One of four types of Cywydd, a Welsh metrical form originating in the 14th century, and one of three predominant Welsh metrical forms, the other two being the Awdl, and the Englyn. The other three forms of Cywydd, as listed by Einion Offeiriad around 1320, are Cywydd Deuair Birion, Cywydd Deuair Fryion, and Cywydd Llosgyrnog.
- quatrain (four line stanza) of seven syllable lines
- a stanza form
- Lines 2 and 4 rhyme
- Lines 1 and 3 cross-rhyme int the 3rd, fourth or fifth syllable of lines 2 and four
- The middle line rhyme in lines 1 and 3 function as a caesura in the line
- The mid-line rhymes can be various forms of half-rhyme, such as consonance or assonance. The main rhyme should be perfect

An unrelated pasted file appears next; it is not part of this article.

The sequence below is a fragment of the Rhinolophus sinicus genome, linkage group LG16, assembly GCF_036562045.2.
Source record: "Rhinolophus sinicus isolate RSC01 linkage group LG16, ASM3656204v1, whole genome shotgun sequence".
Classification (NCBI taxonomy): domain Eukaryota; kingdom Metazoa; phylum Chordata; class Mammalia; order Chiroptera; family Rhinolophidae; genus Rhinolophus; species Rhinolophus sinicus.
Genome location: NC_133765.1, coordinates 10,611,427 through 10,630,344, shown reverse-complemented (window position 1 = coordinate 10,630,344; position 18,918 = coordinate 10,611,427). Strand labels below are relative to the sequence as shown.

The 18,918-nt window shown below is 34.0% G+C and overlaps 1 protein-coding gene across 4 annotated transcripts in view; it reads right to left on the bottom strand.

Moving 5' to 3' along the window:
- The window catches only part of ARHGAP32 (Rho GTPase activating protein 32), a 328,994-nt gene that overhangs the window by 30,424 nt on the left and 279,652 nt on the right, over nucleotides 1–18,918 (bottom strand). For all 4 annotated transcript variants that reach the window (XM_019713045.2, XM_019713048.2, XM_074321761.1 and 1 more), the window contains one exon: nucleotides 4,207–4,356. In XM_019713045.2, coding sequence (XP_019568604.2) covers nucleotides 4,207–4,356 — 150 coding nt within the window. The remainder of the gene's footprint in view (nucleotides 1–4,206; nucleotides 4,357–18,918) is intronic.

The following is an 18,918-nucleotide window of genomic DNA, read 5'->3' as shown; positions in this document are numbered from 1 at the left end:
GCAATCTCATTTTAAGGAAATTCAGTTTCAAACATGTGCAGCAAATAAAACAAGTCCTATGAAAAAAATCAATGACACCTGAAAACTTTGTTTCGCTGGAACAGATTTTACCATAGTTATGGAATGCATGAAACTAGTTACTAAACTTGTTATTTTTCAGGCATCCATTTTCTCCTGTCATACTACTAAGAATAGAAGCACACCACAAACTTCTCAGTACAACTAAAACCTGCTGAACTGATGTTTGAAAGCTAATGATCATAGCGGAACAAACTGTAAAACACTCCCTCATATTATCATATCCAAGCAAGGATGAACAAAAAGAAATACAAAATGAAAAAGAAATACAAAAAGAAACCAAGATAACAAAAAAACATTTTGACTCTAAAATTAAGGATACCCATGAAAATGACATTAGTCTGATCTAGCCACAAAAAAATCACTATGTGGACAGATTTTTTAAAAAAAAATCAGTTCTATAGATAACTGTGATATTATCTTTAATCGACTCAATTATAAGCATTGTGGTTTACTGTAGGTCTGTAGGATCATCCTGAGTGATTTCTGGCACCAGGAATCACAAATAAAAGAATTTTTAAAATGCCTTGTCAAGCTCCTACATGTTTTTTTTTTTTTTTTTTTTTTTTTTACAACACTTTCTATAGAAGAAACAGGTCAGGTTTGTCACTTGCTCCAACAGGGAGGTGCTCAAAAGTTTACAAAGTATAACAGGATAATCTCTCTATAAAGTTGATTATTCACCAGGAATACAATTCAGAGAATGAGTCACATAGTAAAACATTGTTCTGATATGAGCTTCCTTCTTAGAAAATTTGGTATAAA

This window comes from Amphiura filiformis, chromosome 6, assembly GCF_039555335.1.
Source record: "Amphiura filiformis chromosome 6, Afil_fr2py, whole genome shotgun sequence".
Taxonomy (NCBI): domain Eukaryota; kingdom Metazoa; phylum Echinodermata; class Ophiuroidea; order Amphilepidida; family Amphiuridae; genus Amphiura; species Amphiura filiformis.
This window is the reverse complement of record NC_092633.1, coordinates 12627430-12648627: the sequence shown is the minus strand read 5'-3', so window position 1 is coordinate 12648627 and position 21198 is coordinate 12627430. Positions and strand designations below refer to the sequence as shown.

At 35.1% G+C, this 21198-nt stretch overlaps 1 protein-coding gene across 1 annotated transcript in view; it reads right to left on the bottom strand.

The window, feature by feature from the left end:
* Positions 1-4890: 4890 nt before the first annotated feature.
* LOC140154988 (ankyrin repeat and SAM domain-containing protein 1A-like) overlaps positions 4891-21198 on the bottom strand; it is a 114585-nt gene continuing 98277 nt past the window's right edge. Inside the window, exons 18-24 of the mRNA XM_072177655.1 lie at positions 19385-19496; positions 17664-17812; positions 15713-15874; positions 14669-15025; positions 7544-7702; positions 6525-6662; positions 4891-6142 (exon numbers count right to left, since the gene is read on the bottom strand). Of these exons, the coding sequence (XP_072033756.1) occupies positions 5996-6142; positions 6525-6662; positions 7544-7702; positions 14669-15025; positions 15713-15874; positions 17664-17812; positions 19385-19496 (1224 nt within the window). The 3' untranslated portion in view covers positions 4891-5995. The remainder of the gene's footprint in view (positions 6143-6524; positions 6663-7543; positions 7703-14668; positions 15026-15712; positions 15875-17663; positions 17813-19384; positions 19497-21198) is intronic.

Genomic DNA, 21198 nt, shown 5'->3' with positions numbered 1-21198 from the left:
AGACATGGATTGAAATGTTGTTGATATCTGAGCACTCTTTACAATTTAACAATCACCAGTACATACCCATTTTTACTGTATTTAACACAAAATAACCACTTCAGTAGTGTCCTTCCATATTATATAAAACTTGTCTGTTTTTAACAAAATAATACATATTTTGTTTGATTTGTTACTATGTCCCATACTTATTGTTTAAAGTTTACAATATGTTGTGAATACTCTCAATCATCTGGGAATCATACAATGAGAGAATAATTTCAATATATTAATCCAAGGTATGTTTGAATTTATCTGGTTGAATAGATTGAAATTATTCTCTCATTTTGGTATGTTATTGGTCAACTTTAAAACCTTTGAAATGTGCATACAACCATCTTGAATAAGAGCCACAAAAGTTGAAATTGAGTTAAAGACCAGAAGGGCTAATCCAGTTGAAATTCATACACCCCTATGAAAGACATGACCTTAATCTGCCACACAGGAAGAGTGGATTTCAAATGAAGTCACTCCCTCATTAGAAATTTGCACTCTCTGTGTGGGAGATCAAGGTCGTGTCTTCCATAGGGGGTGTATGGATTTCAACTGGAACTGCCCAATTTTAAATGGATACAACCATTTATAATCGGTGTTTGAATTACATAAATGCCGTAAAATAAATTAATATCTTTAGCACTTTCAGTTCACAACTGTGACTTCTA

- The thing to remember about Welsh poetry is that the sonic aspect is central, to facilitate remembering it, which was the central function of the bard-remembering potentially hundreds or more of poems
- Here’s a possible scheme:
x x x x x x a
x x a x x x b
x x x x x x c
x x x x c x b
http://www.thepoetsgarret.com/celtic2.html#An awdl was originally a poem of indeterminate length with a single end rhyme throughout, in a single meter. In the 12th century, The Poets of the Princes treated this iteration of the awdl as a poem in its own right, but by that time it was becoming more common for it to consist as one part of a larger... More
Koch, J. T. (2006). Celtic culture: a historical encyclopedia. Santa Barbara, Calif. (ABC-CLIO): Cop.
Turco, L. (2012). The book of forms a handbook of poetics, including odd and invented forms. Hanover (New Hampshire): University Press of New England.